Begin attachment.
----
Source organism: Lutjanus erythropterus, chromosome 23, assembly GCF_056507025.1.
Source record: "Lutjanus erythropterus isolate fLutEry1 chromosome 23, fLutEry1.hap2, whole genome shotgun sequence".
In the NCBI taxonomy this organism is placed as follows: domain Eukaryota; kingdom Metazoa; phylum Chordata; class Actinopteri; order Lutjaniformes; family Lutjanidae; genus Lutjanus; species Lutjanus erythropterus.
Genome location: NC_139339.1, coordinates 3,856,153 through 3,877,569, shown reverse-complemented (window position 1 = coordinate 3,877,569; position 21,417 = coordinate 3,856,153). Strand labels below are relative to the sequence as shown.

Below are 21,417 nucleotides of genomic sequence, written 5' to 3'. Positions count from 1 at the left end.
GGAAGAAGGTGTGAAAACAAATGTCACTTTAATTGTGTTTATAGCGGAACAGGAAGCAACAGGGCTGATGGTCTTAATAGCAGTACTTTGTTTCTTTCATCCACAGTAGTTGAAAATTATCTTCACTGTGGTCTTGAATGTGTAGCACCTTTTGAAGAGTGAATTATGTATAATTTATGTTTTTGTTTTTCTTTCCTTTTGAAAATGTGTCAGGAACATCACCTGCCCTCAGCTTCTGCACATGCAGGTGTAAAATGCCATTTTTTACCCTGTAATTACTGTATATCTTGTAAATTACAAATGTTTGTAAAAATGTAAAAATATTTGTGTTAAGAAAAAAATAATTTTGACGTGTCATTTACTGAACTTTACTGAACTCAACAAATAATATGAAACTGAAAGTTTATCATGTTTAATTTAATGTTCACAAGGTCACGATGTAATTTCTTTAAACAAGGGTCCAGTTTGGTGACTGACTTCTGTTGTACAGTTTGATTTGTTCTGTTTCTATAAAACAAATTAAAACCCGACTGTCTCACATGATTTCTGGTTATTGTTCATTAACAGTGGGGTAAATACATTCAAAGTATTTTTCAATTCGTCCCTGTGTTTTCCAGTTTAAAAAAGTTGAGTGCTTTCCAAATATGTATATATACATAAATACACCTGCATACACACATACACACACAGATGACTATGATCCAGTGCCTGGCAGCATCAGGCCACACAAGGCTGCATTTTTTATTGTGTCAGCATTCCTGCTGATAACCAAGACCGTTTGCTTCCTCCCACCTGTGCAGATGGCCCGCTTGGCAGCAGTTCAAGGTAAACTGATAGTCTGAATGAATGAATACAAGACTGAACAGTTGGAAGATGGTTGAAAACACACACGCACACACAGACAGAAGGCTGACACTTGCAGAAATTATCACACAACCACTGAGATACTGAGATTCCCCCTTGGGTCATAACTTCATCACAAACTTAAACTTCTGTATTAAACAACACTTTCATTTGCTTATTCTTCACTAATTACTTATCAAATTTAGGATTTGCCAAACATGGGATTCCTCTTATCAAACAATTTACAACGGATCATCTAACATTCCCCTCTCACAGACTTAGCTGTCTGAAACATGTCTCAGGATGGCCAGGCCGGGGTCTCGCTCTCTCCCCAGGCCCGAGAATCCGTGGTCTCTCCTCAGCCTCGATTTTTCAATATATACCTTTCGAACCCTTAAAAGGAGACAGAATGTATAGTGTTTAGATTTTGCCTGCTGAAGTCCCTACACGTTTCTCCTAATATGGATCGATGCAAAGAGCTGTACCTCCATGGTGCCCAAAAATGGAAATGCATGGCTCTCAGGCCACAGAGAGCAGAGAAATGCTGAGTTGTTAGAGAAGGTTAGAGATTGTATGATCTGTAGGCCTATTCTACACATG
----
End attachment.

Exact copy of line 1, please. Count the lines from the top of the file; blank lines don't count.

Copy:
Source organism: Lutjanus erythropterus, chromosome 23, assembly GCF_056507025.1.